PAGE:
To date, it has mostly been poor countries that had to pay compensation to internationally established companies. Why?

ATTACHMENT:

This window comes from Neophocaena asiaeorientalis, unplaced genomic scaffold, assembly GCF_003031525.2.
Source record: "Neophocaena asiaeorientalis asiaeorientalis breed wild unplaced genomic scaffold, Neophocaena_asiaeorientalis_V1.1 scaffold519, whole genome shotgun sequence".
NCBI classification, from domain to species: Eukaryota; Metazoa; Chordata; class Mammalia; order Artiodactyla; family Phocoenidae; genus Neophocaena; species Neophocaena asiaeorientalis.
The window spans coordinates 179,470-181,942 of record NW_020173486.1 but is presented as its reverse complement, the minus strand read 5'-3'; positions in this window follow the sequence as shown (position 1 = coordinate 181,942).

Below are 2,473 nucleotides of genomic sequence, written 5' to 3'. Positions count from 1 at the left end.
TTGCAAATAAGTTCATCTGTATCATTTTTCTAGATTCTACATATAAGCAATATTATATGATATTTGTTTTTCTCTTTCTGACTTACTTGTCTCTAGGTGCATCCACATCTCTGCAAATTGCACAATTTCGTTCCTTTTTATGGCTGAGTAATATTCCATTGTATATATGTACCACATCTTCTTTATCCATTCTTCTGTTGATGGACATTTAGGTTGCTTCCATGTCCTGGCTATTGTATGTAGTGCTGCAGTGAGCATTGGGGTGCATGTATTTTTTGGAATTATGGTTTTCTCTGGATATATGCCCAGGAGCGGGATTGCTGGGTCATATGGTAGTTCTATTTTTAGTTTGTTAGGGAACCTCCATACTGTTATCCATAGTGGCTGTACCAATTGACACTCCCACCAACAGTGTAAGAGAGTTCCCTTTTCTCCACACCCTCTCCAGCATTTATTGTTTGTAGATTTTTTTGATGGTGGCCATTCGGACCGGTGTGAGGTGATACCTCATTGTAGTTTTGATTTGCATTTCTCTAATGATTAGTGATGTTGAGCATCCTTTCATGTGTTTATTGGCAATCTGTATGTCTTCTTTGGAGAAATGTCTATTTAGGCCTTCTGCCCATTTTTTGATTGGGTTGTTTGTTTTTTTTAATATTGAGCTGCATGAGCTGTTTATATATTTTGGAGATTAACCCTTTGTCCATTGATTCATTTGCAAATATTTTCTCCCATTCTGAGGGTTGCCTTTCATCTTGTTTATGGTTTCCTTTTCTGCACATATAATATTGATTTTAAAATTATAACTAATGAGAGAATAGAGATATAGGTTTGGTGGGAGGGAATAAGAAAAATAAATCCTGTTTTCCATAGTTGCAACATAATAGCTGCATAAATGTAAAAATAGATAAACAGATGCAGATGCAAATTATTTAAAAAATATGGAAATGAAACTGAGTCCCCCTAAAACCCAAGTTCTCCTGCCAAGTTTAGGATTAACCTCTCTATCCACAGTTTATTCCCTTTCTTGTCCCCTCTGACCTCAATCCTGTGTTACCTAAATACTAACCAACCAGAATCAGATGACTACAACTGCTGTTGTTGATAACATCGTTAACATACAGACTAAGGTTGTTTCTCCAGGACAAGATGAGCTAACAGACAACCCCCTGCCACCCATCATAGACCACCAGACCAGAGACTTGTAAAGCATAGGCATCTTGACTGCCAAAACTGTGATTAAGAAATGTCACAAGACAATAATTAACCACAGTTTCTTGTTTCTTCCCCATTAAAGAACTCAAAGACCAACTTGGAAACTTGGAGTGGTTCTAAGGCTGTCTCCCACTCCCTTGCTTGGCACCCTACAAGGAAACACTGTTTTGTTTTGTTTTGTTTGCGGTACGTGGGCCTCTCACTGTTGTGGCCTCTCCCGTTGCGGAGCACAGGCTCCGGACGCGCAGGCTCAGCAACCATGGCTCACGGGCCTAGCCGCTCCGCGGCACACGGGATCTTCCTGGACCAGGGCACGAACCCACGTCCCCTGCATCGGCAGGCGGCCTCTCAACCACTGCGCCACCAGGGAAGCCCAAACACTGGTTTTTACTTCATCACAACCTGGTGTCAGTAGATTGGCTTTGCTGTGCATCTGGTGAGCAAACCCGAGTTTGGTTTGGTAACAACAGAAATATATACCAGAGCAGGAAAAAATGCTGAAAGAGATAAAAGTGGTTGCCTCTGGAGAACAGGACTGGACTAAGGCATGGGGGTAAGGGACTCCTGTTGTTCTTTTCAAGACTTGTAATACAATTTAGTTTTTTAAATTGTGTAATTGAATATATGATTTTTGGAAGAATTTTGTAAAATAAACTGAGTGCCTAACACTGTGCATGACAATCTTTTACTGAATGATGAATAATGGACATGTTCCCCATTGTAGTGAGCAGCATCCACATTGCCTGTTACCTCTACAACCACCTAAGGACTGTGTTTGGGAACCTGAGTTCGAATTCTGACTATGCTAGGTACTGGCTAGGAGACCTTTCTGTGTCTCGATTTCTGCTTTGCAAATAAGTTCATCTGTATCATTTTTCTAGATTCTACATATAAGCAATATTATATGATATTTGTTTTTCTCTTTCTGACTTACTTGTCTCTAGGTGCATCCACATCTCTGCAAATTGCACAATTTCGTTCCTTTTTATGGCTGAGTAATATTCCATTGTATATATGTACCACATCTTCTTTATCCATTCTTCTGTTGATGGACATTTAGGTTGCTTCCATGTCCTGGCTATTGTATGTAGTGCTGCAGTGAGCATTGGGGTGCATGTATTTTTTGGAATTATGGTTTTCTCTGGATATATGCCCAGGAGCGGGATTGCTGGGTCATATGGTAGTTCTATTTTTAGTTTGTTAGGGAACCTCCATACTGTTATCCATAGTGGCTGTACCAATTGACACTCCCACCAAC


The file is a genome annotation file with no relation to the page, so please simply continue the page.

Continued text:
Arbitration courts have already been used in the past to settle disputes at international level, especially between companies and states. The idea is that, in this way, foreign investments and international business activities are protected to a certain extent. In Pakistan, for example, the government had to pay almost six billion dollars to an Australian investor after they refused him a license to mine gold and copper. In Spain, more than 50 investors have already filed arbitration claims against the government as expected subsidies in the solar energy sector have declined significantly from 2009. In more than 1,000 ISDS to date, it was mostly poor countries that had to pay compensation to internationally established companies. Why? The answer is quite simple. The arbitrators are regularly appointed for the specific case. One for, and by, each of the two parties, one jointly agreed upon. This means that, for example, lawyers may represent an interest group in one case and shortly afterwards, in a similar case, they themselves may pronounce judgement. Independence is therefore hardly possible. Arbitrators and interest representatives have a financial interest in the fact that legal action is taken. An engagement is only possible if the outcome is satisfactory and many lawsuits are filed, and investors only sue if they also believe they will win. Thanks to external financing, this process is even relatively risk-free for companies. On the other hand, governments are under massive pressure. It therefore seems an unsuitable means of settling international disputes. The question therefore arises as to why this path is open to foreign investors but not to domestic ones. The result is an unequal relationship that leads to discrimination. Finally, it must also be borne in mind that the judgments are incontestable and globally enforceable, which makes it an extremely powerful tool. So why should arbitration tribunals be an appropriate means in terms of socio-economic rights? Jernej Letnar Černič in his book "Corporate Accountability under Socio-Economic Rights" also sees the problem that companies can be acquitted of violations of rights too easily. However, there would be outside stakeholders who could enforce rights. Access to justice, which Černič views very critically on an international level, would thus be made much easier for victims. It illustrates the core problems that would be involved in such a procedure and raises the question of whether victims would waive their right to enforce their claims before national courts by means of arbitration. In view of the unequal treatment of foreign and domestic parties and the fact that the proceedings are not subject to appeal, this is not at all unimportant. Černič thus correctly recognises that although arbitration courts could make proceedings more efficient, there are still some disadvantages which must be compensated for by appropriate precautions. However, whether this can be achieved remains questionable.